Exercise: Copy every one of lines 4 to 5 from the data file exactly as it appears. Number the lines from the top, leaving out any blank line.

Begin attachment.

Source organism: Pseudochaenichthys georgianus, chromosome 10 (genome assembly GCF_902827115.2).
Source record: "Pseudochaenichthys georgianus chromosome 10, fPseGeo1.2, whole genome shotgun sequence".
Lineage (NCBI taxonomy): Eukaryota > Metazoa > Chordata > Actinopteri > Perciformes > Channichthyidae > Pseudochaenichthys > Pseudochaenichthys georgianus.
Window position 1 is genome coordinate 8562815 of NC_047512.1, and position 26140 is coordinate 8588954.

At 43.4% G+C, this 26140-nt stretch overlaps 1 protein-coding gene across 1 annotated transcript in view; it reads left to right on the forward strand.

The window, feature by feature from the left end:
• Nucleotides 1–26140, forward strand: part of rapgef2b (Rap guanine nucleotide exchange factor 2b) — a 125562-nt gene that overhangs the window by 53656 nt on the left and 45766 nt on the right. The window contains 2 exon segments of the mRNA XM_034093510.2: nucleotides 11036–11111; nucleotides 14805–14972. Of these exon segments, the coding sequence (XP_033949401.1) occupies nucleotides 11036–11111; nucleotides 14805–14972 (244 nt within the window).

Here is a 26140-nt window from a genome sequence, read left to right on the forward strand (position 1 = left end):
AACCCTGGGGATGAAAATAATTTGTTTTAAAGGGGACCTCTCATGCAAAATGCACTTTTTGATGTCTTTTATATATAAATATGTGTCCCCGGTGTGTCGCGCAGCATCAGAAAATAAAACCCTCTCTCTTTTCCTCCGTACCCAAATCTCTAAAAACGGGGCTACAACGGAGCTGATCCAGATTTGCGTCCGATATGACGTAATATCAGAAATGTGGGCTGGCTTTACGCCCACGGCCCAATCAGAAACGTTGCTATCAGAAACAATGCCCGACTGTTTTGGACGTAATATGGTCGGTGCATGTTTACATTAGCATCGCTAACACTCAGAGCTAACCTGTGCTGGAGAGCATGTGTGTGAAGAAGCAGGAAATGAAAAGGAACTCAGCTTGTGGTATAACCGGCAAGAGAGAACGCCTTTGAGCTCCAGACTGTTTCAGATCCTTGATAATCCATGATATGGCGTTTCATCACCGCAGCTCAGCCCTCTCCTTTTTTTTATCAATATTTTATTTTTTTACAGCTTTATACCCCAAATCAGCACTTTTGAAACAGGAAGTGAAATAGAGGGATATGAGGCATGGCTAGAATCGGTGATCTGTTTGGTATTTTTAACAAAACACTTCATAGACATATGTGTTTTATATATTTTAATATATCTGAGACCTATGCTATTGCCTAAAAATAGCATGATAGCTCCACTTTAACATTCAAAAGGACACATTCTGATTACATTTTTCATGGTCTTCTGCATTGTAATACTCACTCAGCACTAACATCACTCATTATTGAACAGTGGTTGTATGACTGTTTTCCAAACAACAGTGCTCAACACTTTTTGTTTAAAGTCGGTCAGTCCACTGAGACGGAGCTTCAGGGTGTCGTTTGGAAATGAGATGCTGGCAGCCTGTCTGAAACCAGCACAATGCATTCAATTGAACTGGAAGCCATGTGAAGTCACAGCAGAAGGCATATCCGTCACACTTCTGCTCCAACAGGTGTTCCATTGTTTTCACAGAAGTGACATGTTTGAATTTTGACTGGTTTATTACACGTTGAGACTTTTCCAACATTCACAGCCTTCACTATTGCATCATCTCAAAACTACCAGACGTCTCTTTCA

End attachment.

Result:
Window position 1 is genome coordinate 8562815 of NC_047512.1, and position 26140 is coordinate 8588954.

At 43.4% G+C, this 26140-nt stretch overlaps 1 protein-coding gene across 1 annotated transcript in view; it reads left to right on the forward strand.